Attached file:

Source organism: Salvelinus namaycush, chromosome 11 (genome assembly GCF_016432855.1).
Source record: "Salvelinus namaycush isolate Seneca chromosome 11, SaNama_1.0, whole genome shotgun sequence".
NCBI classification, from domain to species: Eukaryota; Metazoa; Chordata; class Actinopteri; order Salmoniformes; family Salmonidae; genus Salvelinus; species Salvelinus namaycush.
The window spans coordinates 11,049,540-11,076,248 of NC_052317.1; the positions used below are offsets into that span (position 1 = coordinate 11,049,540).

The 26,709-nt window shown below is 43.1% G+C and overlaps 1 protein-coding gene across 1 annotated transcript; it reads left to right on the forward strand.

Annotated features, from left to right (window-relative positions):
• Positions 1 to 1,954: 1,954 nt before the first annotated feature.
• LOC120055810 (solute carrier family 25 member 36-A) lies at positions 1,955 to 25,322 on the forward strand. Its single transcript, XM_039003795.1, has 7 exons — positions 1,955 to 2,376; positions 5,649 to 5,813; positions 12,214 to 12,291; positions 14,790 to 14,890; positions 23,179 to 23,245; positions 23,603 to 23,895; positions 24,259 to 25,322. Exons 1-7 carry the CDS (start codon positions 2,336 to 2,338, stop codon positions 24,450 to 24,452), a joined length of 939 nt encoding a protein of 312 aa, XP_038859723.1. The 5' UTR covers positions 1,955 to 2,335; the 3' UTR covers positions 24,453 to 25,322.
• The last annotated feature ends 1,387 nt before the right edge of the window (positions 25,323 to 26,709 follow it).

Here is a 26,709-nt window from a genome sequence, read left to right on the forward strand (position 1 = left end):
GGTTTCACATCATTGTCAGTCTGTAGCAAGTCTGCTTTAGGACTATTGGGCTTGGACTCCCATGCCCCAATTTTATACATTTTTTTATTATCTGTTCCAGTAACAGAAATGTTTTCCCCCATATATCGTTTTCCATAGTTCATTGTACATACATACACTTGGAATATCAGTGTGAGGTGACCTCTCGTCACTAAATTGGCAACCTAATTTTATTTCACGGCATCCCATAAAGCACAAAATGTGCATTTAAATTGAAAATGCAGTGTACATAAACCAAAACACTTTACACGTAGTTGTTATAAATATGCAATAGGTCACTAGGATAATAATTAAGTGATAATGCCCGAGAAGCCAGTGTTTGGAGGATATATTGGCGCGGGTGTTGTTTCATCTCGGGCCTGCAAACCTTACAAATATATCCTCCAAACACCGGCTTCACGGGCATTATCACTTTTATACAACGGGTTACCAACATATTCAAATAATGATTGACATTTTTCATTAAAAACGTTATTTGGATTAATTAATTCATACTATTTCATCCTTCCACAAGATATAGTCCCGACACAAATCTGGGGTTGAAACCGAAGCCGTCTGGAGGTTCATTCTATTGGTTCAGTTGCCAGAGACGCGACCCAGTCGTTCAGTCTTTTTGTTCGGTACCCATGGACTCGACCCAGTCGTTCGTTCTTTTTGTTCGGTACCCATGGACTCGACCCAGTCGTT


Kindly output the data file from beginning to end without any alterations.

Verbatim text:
Source organism: Salvelinus namaycush, chromosome 11 (genome assembly GCF_016432855.1).
Source record: "Salvelinus namaycush isolate Seneca chromosome 11, SaNama_1.0, whole genome shotgun sequence".
NCBI classification, from domain to species: Eukaryota; Metazoa; Chordata; class Actinopteri; order Salmoniformes; family Salmonidae; genus Salvelinus; species Salvelinus namaycush.
The window spans coordinates 11,049,540-11,076,248 of NC_052317.1; the positions used below are offsets into that span (position 1 = coordinate 11,049,540).

The 26,709-nt window shown below is 43.1% G+C and overlaps 1 protein-coding gene across 1 annotated transcript; it reads left to right on the forward strand.

Annotated features, from left to right (window-relative positions):
• Positions 1 to 1,954: 1,954 nt before the first annotated feature.
• LOC120055810 (solute carrier family 25 member 36-A) lies at positions 1,955 to 25,322 on the forward strand. Its single transcript, XM_039003795.1, has 7 exons — positions 1,955 to 2,376; positions 5,649 to 5,813; positions 12,214 to 12,291; positions 14,790 to 14,890; positions 23,179 to 23,245; positions 23,603 to 23,895; positions 24,259 to 25,322. Exons 1-7 carry the CDS (start codon positions 2,336 to 2,338, stop codon positions 24,450 to 24,452), a joined length of 939 nt encoding a protein of 312 aa, XP_038859723.1. The 5' UTR covers positions 1,955 to 2,335; the 3' UTR covers positions 24,453 to 25,322.
• The last annotated feature ends 1,387 nt before the right edge of the window (positions 25,323 to 26,709 follow it).

Here is a 26,709-nt window from a genome sequence, read left to right on the forward strand (position 1 = left end):
GGTTTCACATCATTGTCAGTCTGTAGCAAGTCTGCTTTAGGACTATTGGGCTTGGACTCCCATGCCCCAATTTTATACATTTTTTTATTATCTGTTCCAGTAACAGAAATGTTTTCCCCCATATATCGTTTTCCATAGTTCATTGTACATACATACACTTGGAATATCAGTGTGAGGTGACCTCTCGTCACTAAATTGGCAACCTAATTTTATTTCACGGCATCCCATAAAGCACAAAATGTGCATTTAAATTGAAAATGCAGTGTACATAAACCAAAACACTTTACACGTAGTTGTTATAAATATGCAATAGGTCACTAGGATAATAATTAAGTGATAATGCCCGAGAAGCCAGTGTTTGGAGGATATATTGGCGCGGGTGTTGTTTCATCTCGGGCCTGCAAACCTTACAAATATATCCTCCAAACACCGGCTTCACGGGCATTATCACTTTTATACAACGGGTTACCAACATATTCAAATAATGATTGACATTTTTCATTAAAAACGTTATTTGGATTAATTAATTCATACTATTTCATCCTTCCACAAGATATAGTCCCGACACAAATCTGGGGTTGAAACCGAAGCCGTCTGGAGGTTCATTCTATTGGTTCAGTTGCCAGAGACGCGACCCAGTCGTTCAGTCTTTTTGTTCGGTACCCATGGACTCGACCCAGTCGTTCGTTCTTTTTGTTCGGTACCCATGGACTCGACCCAGTCGTT